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Regenerative brakes aren't new. They're on virtually every hybrid and EV, and they're even starting to pop up on traditional gas-powered cars, like with the i-ELOOP-equipped Mazda6. But even with these systems, cars can get more efficient, and Audi thinks it found yet another source of wasted energy. The source? The suspension.

The idea is to turn the kinetic energy that goes into the dampers into usable energy instead of as waste heat. Audi isn't the first auto company to come up with regenerative suspension – nearly three years ago, ZF introduced its GenShock technology, which used a valve attached to traditional, oil-filled hydraulic shocks to recapture kinetic energy from movement caused by bumps in the road. Audi's prototype technology, which it calls eROT, replaces traditional dampers with horizontally oriented electromechanical rotary dampers. eROT is apparently short for electromechanical rotary damper. Neat.

In testing, eROT recovered an average of 100 to 150 watts on a typical German road, three watts from a fresh piece of pavement, and 613 watts on a rough stretch of tarmac (wattage is calculated as power over time, so this is actually the rate at which the system harvests energy). The dampers channel that energy to a tiny, 0.5-kWh, 48-volt battery. The prototype is claimed to cut CO2 emissions by three grams per kilometer (4.8 grams per mile), while the company believes a future production version could save up to 0.7 liters of fuel per 100 kilometers of driving. Converting the savings to American miles per gallon isn't easy, so we'll use a practical example.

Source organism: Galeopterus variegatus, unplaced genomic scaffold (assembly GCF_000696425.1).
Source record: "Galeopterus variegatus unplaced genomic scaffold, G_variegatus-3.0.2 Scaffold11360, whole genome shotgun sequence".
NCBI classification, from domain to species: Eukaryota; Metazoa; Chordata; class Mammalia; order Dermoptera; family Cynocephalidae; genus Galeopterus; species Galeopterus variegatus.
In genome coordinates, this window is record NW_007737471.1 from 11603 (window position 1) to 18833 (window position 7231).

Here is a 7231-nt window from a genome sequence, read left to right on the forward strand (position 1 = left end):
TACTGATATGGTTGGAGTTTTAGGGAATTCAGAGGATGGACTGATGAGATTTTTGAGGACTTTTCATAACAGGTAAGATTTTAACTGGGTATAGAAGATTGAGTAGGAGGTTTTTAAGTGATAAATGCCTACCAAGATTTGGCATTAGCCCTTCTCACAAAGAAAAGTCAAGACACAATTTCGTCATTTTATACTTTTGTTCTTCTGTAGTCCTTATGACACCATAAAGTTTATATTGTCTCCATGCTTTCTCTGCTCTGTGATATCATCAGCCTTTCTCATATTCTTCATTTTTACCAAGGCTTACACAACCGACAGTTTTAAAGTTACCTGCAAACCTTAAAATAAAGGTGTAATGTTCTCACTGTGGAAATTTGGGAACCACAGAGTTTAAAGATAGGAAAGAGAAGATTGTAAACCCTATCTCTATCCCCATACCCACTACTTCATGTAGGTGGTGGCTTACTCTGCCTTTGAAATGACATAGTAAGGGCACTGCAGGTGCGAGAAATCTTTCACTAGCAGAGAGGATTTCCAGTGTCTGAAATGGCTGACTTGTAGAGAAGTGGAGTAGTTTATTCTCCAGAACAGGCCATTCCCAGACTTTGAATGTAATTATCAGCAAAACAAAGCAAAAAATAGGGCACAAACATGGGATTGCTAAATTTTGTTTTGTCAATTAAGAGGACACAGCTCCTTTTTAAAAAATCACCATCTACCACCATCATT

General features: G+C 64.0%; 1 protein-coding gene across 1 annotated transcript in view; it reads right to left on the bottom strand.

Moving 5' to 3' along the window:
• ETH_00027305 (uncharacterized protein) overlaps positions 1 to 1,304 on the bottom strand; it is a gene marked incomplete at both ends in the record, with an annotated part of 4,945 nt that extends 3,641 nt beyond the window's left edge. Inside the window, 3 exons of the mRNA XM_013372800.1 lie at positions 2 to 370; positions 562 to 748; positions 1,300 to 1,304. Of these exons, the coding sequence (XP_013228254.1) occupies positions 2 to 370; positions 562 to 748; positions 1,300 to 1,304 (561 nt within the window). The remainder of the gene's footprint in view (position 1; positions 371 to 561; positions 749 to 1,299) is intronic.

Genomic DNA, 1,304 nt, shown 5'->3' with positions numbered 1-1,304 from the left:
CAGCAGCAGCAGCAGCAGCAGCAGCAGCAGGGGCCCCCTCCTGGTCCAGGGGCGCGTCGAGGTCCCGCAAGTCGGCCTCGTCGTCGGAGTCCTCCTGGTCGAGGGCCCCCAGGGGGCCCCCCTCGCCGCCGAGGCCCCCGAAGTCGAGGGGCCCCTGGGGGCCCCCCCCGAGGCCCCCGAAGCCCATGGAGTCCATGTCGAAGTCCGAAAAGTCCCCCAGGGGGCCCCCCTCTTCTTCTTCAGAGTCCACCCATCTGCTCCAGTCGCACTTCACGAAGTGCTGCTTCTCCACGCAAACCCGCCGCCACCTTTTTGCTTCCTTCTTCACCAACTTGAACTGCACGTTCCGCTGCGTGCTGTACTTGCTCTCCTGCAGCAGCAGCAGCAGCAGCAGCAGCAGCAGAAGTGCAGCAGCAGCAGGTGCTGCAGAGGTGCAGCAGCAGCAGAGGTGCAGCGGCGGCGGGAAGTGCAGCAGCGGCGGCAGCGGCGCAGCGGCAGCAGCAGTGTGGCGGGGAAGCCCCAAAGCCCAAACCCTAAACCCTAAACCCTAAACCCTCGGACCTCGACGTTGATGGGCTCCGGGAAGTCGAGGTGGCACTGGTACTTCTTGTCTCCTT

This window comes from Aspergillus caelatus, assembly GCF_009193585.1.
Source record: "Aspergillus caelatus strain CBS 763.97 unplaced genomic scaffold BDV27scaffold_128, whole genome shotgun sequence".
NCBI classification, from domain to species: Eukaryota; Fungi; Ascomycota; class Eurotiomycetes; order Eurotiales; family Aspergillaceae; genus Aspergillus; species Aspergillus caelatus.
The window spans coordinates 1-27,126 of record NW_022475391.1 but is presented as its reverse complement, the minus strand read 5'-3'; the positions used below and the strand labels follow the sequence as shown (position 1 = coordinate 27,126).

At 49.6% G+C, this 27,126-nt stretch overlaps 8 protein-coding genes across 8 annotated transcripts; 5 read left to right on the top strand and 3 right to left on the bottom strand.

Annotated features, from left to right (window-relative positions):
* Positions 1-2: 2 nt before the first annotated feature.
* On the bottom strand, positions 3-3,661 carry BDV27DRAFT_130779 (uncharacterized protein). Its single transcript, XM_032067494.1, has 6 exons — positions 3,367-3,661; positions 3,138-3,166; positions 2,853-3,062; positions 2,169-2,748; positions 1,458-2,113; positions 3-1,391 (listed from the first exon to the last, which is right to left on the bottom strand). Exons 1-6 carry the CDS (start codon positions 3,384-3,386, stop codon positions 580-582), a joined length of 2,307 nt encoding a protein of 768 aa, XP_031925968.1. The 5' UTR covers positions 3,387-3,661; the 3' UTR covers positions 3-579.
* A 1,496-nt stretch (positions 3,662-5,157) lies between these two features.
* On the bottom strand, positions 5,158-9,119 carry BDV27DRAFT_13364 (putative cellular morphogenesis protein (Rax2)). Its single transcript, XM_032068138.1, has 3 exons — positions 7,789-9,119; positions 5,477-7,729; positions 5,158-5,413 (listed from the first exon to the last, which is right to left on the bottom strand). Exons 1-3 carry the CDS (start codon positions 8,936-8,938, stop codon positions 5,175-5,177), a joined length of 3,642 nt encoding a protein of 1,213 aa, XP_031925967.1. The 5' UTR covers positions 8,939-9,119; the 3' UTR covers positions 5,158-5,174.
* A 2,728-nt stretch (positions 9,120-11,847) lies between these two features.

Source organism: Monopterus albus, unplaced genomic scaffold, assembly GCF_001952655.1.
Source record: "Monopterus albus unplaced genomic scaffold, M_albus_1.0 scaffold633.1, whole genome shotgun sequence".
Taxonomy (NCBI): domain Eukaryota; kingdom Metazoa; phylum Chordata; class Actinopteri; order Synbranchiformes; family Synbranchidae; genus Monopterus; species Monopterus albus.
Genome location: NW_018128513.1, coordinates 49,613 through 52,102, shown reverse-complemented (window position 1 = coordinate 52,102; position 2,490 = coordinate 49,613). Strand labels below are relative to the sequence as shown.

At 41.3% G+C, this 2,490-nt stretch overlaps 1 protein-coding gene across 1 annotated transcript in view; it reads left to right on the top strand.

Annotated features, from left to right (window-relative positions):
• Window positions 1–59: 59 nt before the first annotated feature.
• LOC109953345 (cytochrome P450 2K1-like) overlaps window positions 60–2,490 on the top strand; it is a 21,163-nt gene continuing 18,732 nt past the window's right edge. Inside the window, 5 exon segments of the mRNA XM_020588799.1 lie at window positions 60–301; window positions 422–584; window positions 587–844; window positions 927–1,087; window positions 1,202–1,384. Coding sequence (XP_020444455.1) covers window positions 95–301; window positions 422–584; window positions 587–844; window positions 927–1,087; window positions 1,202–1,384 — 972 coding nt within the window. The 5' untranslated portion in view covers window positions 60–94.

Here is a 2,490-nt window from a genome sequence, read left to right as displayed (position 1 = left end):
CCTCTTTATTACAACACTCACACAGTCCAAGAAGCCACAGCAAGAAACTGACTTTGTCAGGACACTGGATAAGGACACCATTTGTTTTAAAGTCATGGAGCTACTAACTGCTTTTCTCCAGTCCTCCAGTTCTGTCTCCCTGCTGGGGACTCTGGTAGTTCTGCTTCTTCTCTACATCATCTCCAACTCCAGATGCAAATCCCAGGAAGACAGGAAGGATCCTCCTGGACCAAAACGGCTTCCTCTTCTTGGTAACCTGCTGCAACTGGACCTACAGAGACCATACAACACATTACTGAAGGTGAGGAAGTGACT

In the US, the Q7's supercharged 3.0-liter V6 returns a combined rating of 21 miles per gallon, which works out to 11.2 liters per 100 kilometers. Apply eROT's 0.7L/100km savings, and the Q7's economy would improve to 10.5L/100km, or 22.4 mpg, a 1.4-mpg improvement. That's not huge, but because math, 0.7L/100km is more dramatic on a more fuel efficient vehicle – taking an A3's 27-mpg combined rating and adding eROT would drive efficiency up 2.4 mpg, for example.

There are a few other big benefits beyond fuel and emissions savings – Audi claims eROT provides a more comfortable ride than traditional active suspensions, because engineers can tune the compression and rebound strokes independently of each other. Beyond that, the horizontally oriented rear suspension geometry means more cargo space, since the dampers don't poke up into the cabin like they normally do.

eROT is still firmly in the prototype stage, but Audi claims a production is "certainly plausible" thanks to its promising test results. The company is preparing a new version for 2017, where it will appear on a 48-volt vehicle to "feed a high performance mild hybrid drive." We feel a concept car coming on.

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